Besides setting the organization of the Corporal ion, the Constitution set forth the curriculum (Languages, Music and Arts, Logic, (geometry, etc.) and lengthy standards of conduct for teachers (see Dow’s, pp. 488f.). Article 12th made the following provision for the expulsion of scholars: “In order to preserve this Seminary from the baneful influence of the incorrigibly vicious. the Corporation shall determine for what reason a scholar shall be expelled, and the manner in which the sentence shall be administered.”

Throughout the document, references to “our Holy Christian Religion” and “The truth of Christianity” reflect the deep-seated Puritan influences of Hampton’s past.

Rules For Scholars

In the “Rules for the internal government of the Seminary” (1822), there were such provisions as: students who did not “attend prayers on Sabbath morning” were subject to the same penalties as for absences from school; the Preceptor could appoint monitors in the Academy and in student boarding houses; unexcused absences will result in public or private censure or fines up to 20¢ per day; each student while travelling to and from school “shall observe good order and decency, without uncouth noises or uncouth gestures, paying a handsome compliment to the passing stranger or citizen by pulling off the hat or otherwise, as genteel conduct may require”: from April 1st to October 31st, “students shall be confined to the public road and commons, without intruding on the fields, orchards or gardens of the neighboring inhabitants”; “The students. extraordinaries excepted, shall be at their lodgings on Saturday and Sabbath evenings. They shall constantly attend the weekly and stated worship of the Deity…. The parts of the Sabbath not occupied in public devotions shall be spent by scholars at their boardings without unnecessary meeting together, or unnecessary strolling about”; damage to the Academy building by students shall be repaired within one week or the cost of repair will be charged double to the student’s account; “Profane, indecent, and obscene language, revelling, haunting tippling houses, playing at unlawful games, and every species of riotous conduct shall be avoided by the students as the bane of society.”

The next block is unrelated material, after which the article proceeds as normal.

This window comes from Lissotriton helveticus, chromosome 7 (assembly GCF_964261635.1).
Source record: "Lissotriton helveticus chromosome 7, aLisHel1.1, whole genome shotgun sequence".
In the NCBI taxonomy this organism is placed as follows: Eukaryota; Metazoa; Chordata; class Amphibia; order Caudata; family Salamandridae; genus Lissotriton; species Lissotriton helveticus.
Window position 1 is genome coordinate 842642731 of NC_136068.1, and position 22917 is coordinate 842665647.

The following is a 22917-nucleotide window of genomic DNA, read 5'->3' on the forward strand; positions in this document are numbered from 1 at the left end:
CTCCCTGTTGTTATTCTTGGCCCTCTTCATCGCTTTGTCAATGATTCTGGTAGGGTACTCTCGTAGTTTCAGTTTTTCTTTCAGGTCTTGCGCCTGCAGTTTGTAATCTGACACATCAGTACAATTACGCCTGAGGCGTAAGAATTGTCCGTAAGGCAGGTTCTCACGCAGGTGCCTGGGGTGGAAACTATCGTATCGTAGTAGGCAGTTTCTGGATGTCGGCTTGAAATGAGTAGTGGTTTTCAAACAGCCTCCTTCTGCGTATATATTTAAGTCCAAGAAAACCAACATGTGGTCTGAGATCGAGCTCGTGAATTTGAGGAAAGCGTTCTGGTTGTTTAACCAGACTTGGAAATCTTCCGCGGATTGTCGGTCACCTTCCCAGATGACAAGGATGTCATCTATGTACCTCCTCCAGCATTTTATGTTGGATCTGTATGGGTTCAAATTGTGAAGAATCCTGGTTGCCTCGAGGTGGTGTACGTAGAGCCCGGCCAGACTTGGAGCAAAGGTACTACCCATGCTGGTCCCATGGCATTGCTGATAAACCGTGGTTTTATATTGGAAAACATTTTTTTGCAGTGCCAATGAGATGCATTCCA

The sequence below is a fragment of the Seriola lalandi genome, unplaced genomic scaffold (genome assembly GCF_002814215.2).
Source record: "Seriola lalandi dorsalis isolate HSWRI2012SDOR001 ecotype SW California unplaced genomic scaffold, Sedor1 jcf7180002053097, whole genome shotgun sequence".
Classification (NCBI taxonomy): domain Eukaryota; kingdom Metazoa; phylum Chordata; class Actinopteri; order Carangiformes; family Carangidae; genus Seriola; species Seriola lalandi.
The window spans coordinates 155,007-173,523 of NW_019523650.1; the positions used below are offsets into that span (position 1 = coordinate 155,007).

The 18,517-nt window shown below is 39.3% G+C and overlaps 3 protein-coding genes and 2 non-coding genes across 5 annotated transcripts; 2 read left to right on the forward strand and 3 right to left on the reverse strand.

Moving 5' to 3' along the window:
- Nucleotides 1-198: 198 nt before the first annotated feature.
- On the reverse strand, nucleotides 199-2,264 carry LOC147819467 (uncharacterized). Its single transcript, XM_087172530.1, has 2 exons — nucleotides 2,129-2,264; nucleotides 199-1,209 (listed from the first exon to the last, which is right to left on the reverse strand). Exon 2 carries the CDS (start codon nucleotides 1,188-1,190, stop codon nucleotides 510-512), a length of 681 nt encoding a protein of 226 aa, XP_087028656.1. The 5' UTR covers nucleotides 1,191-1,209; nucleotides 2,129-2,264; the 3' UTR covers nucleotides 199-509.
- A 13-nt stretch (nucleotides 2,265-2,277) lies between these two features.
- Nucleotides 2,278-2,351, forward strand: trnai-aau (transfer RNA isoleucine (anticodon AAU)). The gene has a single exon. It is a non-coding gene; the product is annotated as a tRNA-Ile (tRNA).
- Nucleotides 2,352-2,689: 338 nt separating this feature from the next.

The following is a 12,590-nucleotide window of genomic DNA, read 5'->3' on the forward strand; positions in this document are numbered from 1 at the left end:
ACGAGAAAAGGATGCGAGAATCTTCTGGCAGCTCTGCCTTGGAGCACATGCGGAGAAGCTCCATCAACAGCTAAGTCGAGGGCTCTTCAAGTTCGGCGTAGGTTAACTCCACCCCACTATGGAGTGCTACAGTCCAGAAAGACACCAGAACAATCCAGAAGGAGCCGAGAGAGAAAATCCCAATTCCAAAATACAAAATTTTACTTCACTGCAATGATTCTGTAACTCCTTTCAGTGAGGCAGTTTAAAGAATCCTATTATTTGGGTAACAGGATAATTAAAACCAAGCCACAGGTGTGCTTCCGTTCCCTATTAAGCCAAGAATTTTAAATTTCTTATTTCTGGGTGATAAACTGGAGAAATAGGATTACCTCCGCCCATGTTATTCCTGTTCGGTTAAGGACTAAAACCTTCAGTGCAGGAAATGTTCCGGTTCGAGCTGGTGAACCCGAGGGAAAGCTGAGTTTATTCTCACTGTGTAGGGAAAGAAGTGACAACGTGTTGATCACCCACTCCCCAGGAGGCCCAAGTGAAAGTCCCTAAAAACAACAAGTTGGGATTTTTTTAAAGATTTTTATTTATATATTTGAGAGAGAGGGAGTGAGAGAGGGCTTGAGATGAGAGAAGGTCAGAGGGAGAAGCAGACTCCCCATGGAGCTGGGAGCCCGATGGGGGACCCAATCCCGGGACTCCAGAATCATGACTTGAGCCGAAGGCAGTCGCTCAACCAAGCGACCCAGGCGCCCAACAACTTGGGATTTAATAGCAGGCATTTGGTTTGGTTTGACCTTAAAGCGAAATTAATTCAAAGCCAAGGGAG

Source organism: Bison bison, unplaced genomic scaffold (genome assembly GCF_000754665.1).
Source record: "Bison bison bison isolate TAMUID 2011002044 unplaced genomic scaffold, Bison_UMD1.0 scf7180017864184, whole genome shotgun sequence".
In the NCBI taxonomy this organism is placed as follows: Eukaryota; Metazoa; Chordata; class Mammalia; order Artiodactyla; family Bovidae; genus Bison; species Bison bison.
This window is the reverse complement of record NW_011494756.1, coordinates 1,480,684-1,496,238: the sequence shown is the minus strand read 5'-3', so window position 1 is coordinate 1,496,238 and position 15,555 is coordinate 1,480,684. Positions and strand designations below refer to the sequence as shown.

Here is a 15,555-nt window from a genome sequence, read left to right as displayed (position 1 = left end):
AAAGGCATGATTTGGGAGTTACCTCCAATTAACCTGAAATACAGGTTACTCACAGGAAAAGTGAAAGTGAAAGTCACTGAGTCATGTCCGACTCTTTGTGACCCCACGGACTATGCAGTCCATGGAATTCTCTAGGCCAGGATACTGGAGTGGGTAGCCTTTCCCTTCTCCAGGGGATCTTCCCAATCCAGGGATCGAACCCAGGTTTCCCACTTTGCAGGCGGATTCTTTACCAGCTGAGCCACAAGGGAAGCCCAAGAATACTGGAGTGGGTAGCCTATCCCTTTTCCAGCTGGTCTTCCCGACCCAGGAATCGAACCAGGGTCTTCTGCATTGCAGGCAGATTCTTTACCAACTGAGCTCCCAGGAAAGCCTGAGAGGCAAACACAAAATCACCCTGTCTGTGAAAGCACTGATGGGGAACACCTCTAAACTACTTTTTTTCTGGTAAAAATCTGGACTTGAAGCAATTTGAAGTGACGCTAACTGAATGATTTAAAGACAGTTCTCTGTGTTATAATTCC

Under the 1822 rules, tuition was raised to $13.10 for a three-term scholastic year with an examination at the end of each term. At least once a year. “Trustees were present at the oral examination of students. From 1823, one or two Trustees delivered closing addresses and prayer at the examination. These “closing exercises” or “exhibitions” with printed programs for friends, parents and patrons of the Academy, were the forerunners of the graduation ceremonies of the high school some 60 years later.